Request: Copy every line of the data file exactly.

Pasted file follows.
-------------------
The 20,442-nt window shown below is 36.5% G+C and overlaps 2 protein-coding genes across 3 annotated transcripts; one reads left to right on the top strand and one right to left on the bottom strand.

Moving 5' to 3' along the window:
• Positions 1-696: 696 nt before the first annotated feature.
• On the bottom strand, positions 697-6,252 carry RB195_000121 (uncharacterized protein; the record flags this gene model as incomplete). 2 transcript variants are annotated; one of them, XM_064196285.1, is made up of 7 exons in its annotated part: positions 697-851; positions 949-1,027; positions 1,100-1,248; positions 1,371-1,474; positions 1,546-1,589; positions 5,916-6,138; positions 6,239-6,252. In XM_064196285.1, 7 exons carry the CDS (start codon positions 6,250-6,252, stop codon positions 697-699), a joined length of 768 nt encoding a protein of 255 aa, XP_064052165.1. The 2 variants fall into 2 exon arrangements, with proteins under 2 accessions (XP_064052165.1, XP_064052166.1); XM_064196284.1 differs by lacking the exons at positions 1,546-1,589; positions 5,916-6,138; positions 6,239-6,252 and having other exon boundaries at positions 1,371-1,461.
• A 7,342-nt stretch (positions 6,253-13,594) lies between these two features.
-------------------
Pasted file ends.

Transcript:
The 20,442-nt window shown below is 36.5% G+C and overlaps 2 protein-coding genes across 3 annotated transcripts; one reads left to right on the top strand and one right to left on the bottom strand.

Moving 5' to 3' along the window:
• Positions 1-696: 696 nt before the first annotated feature.
• On the bottom strand, positions 697-6,252 carry RB195_000121 (uncharacterized protein; the record flags this gene model as incomplete). 2 transcript variants are annotated; one of them, XM_064196285.1, is made up of 7 exons in its annotated part: positions 697-851; positions 949-1,027; positions 1,100-1,248; positions 1,371-1,474; positions 1,546-1,589; positions 5,916-6,138; positions 6,239-6,252. In XM_064196285.1, 7 exons carry the CDS (start codon positions 6,250-6,252, stop codon positions 697-699), a joined length of 768 nt encoding a protein of 255 aa, XP_064052165.1. The 2 variants fall into 2 exon arrangements, with proteins under 2 accessions (XP_064052165.1, XP_064052166.1); XM_064196284.1 differs by lacking the exons at positions 1,546-1,589; positions 5,916-6,138; positions 6,239-6,252 and having other exon boundaries at positions 1,371-1,461.
• A 7,342-nt stretch (positions 6,253-13,594) lies between these two features.